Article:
CBD - A Gateway Drug To Novel Cannabinoids

By Nick Warrender, CEO of Lifted Made


Cannabis is meant to be shared; and hemp-derived “Novel Cannabinoids” is one of the best ways to do it, fueling dramatic market growth while offering patients and consumers a myriad of new options.  And options can save lives. I’m living proof. 

Like so many entrepreneurs in the cannabis industry, my journey began with illness.  At 17, I was a talented basketball player with NBA aspirations.  With division I options finally on the horizon, my family decided to celebrate years of collective dedication to my dream with a family cruise to Belize.  

Within minutes of docking our ship and exiting the cruise, I was kidnapped and locked up in one of the world’s most dangerous prisons, infested with disease, human waste, and insects I had never seen before.  I spent a week there, before a series of truly serendipitous events led to my rescue and release.  Not only was that week nothing short of existentially terrifying, but it also changed the trajectory of my life.  Upon my return home, I developed a degenerative auto-immune disease unknown to Western medicine and likely contracted while in prison. Unable to do the most basic tasks, let alone dribble a ball, I was forced to trade in my scholarship for years in and out of a hospital bed.  

At 24, my fate would once again take another dramatic and unexpected turn. I was living with caretakers, my parents, when a friend introduced me to CBD, a hemp-derived phytocannabinoid, which at the time, was still relatively unknown to the masses. I don’t think I can put into words what it is like to have exhausted modern medicine and then be literally brought back to life, Lazarus style.  I’m not a religious man per se, but my experience of rebirth was completely transformative which is why today, I have full “faith” in cannabinoid science, specifically the science around both classical cannabinoids, such as Δ9- Tetrahydrocannabinol (Delta 9 THC) and Cannabidiol (CBD), and what has recently emerged within our contemporary lexicon as “Novel Cannabinoids” (NCs), synthesized derivatives expanding the spectrum of cannabinoids to new heights and new effects. 

Like many CBD consumers, I was an early adopter of hemp-derived Novel Cannabinoids. According to the Brightfield Group, consumers who are most likely to purchase Novel Cannabinoid products have an extensive history of CBD use, which makes sense. Being comfortable and familiar with CBD through experience, we are more open to trying emerging Novel Cannabinoids and less deterred by the word, “synthesized.”  And why should we be deterred? Plant-based, synthetic and semi-synthetic compounds are nothing new, but rather innovative and disruptive staples of modern life. 

Today, more than 50% of pharmaceuticals are synthetically derived from plant-based compounds as active ingredients. Aspirin is a semi-synthetic product derived from the opium poppy (Papaver somniferum), and from willow bark. Apomorphine is a semi-synthetic morphine derivative used in Parkinson's disease; the drug Amoxycilliin is a semi-synthetic penicillin derived from P. chrysogenum and P. rubens; and then there’s Dronabinol, a synthetic derivative of the cannabis plant sativa L. (which hemp is) prescribed as an appetite stimulant and antiemetic for AIDS patients as well as those undergoing chemotherapy.  In short, plants are some of the most critical natural resources we have, and thanks to the science of plant synthetic biology and organic chemistry, we now have ways to safely and effectively produce a wealth of therapeutic phytochemicals, like Novel Cannabinoids.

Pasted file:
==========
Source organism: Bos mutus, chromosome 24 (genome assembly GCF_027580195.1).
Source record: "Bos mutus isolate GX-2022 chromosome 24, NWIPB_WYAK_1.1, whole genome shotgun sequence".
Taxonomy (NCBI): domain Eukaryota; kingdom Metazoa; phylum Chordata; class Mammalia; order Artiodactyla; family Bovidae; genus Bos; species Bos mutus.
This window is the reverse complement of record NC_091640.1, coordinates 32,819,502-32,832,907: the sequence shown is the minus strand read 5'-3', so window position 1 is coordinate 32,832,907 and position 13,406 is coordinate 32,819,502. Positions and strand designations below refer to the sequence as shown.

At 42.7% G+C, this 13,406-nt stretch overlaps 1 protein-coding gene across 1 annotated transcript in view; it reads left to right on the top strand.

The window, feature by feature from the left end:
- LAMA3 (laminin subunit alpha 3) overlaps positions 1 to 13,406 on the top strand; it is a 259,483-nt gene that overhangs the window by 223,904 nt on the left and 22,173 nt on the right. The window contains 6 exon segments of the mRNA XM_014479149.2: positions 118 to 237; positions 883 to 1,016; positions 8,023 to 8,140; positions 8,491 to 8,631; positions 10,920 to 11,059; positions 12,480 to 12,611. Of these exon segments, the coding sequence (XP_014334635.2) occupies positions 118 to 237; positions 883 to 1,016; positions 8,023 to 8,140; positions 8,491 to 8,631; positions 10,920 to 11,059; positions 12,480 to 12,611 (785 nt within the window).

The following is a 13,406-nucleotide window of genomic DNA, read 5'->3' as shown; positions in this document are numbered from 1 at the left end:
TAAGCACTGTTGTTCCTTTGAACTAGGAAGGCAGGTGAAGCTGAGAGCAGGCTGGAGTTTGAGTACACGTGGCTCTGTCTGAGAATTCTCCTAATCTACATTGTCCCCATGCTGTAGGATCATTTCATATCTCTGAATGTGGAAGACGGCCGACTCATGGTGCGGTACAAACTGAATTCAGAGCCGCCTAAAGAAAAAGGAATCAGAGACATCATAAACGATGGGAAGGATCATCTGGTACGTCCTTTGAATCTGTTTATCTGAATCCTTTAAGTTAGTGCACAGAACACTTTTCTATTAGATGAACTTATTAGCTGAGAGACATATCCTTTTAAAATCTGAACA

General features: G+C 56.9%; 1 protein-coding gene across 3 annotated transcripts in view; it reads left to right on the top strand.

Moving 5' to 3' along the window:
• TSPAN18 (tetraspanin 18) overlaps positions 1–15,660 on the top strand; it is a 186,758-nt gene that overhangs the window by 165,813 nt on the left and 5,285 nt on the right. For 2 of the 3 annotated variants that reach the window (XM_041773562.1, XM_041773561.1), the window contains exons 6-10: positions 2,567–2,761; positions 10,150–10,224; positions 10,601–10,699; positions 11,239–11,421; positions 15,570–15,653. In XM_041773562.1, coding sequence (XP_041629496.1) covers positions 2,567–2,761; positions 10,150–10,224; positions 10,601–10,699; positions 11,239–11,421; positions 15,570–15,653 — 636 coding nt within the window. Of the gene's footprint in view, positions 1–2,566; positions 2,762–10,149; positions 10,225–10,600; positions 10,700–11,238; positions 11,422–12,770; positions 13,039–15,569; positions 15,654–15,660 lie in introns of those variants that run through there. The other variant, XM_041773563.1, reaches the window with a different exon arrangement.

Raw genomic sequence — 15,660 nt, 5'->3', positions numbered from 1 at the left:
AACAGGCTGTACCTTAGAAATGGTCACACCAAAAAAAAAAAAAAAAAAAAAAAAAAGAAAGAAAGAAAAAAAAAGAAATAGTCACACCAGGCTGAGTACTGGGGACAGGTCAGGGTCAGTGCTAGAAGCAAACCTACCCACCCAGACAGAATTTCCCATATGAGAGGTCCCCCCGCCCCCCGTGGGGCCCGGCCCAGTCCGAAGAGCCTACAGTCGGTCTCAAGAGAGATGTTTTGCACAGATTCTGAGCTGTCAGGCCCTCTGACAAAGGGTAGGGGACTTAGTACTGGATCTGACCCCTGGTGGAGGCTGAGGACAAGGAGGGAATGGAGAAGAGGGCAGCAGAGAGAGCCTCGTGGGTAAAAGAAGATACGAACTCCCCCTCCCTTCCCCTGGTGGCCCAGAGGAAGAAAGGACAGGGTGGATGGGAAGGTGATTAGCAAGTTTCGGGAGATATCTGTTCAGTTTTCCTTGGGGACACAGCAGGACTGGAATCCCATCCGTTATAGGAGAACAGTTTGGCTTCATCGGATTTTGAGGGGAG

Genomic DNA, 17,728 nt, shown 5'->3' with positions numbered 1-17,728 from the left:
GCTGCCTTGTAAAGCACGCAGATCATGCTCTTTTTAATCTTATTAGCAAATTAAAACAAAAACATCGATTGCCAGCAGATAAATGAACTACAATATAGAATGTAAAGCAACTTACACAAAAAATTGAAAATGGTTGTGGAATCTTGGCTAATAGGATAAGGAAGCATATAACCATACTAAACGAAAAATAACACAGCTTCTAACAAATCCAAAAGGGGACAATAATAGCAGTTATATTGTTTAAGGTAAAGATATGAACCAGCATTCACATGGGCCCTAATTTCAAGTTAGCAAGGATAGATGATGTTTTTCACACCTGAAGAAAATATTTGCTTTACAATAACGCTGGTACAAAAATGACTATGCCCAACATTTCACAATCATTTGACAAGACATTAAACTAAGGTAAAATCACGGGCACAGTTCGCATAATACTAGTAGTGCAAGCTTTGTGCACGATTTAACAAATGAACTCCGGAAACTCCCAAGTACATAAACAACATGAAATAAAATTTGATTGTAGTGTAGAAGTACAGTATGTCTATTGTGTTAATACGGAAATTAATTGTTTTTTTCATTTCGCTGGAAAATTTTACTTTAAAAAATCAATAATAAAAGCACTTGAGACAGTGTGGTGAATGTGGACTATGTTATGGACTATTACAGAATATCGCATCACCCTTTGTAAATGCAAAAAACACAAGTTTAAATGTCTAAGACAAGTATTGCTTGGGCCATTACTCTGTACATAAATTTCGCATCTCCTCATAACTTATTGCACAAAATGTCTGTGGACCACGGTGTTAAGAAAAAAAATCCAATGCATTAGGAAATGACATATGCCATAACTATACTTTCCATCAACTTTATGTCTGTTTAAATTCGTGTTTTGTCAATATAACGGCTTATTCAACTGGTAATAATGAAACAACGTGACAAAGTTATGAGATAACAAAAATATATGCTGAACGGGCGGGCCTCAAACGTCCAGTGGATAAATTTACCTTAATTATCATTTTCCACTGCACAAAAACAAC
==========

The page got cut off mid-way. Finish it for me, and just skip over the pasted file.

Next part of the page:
One of the first NCs CP 55,940 actually developed by Pfizer in 1974 and was found to be around 45 times more potent than THC.  Another form of THC, which has gained incredible national popularity in the last couple of years is called Δ8- Tetrahydrocannabinol (Delta-8 THC) and was achieved in 1965 by Raphael Mechoulam, the “father of cannabis” who first isolated CBD and THC, in 1963 and 1964, at Hebrew University.  

Like Delta-9-THC, Delta-8-THC occurs naturally in hemp in very low quantities. Mechoulam discovered that Delta-8-THC can also exist as a CBD isomer, meaning the compounds that comprise the CBD molecule can be easily rearranged to create Delta-8-THC through a process called “isomerization.” CBD isolate is combined with a solvent acid and heat, converting it to Delta-9-THC; after 72 hours, over half of the material oxidizes to then become Delta-8-THC.  Interestingly, it’s this oxidation or degradation which makes Delta-8 produce its noticeably milder and substantially different “high” than its close relative, Delta-9-THC.  

Overall, Novel Cannabinoids have more than 60 years of real research behind them, showing that they can be easily and safely produced by credible, third-party labs as well as tested for efficacy and purity.  The implication is massive:  for example, THC-V, a rare cannabinoid shown to work towards appetite and panic attack suppression, is found in higher concentrations within cannabis strains from specific parts of the world, including the south part of the continent of Africa. If we were to synthesize it as a hemp-derived Novel Cannabinoid, we could make it much more accessible to the greater populace via a more cost-effective and highly sustainable methodology. 

With the easing of legal and regulatory restrictions sweeping across the country, science is finally discovering and rediscovering the great potential that cannabinoids and their novel derivatives hold for human health and wellness… all with hemp-derived CBD as the proverbial “gateway.”  


Nick Warrender is the founder and CEO of Lifted Made, a national purveyor of sustainably sourced, third party lab tested, childproof, hemp-derived cannabinoid products.

Posted In: CannabisMarketsCBDcontributorsNovel Cannabinoids

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